Performing as a variety performer (magic, jugging, comedy), and auditioning for and performing in musical theater in New York City will eventually have you rubbing shoulders with the famous and the near famous. Some of these encounters are more glamorous than others, of course. I have shared the stage with Glenn Close and Stacy Keach (glamorous), but I have also stood at a row of urinals next to illustrious New York luminaries like of Richard Kiley (Man of LaMancha) and Regis Philbin (back when he was only a celebrity in New York City). But then there was the time I almost performed for John Lennon and Yoko Ono.
It’s 1978 and I am booked to perform at a birthday party on the upper west side. When I arrive at the address at 72nd St. and Central Park West I am struck with the grandeur of the building. (One I had probably walked past 50 times before).
The Dakota was constructed between October 25, 1880, and October 27, 1884. The architectural firm of Henry Janeway Hardenbergh was commissioned to create the design for Edward Clark, head of the Singer Sewing Machine Company. The firm also designed the Plaza Hotel. (Not too shabby). I entered the south entrance and told the gate attendant that I was performing at a party in one of the apartments. He had my name on the list and pointed me toward the elevator, which was lined in gorgeous wood paneling and had a velvet covered bench for you to sit on as you ascended (I checked my shoes for dirt and made sure my hair was neat). When I got upstairs the “apartment” was a three level, 15 room dwelling with an extraordinarily large living room that had 20 foot ceilings and windows along one wall that were 12 feet high. Oh, and these windows looked out on to Central Park. (Nowhere in the vicinity of shabby). The room was filled with guests watching the juggler who was scheduled to precede me.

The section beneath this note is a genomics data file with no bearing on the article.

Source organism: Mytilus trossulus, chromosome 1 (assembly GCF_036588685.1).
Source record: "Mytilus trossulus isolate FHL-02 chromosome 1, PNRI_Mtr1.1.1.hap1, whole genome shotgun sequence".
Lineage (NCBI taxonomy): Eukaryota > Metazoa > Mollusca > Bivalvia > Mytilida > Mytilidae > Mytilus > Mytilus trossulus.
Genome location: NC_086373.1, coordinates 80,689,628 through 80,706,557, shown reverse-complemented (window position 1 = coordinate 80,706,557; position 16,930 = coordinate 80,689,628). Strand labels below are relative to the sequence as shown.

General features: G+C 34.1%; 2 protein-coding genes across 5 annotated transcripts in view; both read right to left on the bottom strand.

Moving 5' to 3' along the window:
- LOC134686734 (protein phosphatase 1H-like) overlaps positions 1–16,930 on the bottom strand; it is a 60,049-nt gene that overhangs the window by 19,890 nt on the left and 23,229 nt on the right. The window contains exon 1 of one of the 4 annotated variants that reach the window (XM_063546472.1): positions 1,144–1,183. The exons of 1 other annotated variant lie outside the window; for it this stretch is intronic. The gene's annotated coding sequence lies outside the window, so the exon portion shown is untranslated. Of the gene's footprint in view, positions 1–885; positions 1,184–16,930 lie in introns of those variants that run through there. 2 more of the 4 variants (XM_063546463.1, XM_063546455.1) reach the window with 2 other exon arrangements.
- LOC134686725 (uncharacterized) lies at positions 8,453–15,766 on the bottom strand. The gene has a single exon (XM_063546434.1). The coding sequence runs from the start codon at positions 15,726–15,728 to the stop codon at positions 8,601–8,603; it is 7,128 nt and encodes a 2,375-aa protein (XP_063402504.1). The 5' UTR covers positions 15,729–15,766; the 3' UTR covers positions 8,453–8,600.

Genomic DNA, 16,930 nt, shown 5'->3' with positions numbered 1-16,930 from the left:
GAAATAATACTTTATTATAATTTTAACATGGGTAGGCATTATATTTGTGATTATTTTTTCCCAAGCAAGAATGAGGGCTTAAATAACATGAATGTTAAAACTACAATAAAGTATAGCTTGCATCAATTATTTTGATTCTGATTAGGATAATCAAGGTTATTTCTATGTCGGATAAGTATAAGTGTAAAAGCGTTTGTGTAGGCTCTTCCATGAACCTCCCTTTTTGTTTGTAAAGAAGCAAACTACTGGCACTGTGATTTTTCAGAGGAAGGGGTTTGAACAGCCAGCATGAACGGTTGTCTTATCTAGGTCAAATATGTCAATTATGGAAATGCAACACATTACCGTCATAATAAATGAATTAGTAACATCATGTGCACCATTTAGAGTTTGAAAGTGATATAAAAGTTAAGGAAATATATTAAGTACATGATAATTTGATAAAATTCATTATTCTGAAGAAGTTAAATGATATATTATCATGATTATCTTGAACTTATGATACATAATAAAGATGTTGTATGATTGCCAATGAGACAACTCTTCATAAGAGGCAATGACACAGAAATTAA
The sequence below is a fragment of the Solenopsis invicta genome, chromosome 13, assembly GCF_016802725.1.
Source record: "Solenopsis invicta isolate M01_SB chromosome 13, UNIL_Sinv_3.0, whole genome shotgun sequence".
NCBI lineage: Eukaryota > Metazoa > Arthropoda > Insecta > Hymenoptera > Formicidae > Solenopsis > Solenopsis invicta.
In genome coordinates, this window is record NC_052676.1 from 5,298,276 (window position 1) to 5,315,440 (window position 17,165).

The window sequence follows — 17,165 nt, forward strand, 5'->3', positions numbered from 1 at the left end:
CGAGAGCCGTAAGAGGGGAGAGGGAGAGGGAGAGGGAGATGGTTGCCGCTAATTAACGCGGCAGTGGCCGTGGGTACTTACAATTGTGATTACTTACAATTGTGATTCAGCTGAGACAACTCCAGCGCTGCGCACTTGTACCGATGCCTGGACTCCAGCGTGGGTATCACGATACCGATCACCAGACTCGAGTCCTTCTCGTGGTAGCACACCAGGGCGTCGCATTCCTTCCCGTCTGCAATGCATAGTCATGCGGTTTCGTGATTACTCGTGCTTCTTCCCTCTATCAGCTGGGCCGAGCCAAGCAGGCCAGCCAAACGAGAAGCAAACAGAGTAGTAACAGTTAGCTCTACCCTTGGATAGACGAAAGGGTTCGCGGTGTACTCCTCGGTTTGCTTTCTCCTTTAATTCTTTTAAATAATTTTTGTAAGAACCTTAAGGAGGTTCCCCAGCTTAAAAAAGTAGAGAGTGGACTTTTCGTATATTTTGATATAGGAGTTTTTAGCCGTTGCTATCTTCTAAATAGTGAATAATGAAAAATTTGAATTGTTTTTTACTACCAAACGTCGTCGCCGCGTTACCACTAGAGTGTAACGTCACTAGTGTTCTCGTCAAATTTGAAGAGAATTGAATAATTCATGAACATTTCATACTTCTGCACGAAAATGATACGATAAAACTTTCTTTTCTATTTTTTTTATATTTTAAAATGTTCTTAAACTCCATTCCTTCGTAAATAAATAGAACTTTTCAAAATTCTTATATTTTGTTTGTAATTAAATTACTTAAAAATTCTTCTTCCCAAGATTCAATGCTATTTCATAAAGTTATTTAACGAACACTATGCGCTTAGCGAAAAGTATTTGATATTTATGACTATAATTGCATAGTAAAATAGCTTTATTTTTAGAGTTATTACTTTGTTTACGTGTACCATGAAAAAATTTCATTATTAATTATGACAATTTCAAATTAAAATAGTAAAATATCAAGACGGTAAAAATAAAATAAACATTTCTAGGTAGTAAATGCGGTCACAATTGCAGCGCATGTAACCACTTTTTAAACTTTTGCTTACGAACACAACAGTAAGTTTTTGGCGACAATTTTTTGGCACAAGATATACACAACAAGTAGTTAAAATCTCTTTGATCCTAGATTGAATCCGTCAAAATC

As I waited and looked out among the guests I spotted them – John, Yoko and their 3-year-old son Sean. They were sitting on the floor and I was simultaneously floored. It seems that they lived in the building as well and just happened to come down for the party. (La De Da) I readied myself and was really looking forward to putting smiles on the faces of this amazing family.
Then it happened – the juggler made a move or sound that startled the 3-year-old Sean and he became inconsolable. Minutes before I was to go on, John and Yoko had to leave the room with their screaming child.
For all the times I wished a parent would have taken their screaming child out of the room during one of my shows, I think I might have liked to struggle with this one just a few minutes. C'est la vie!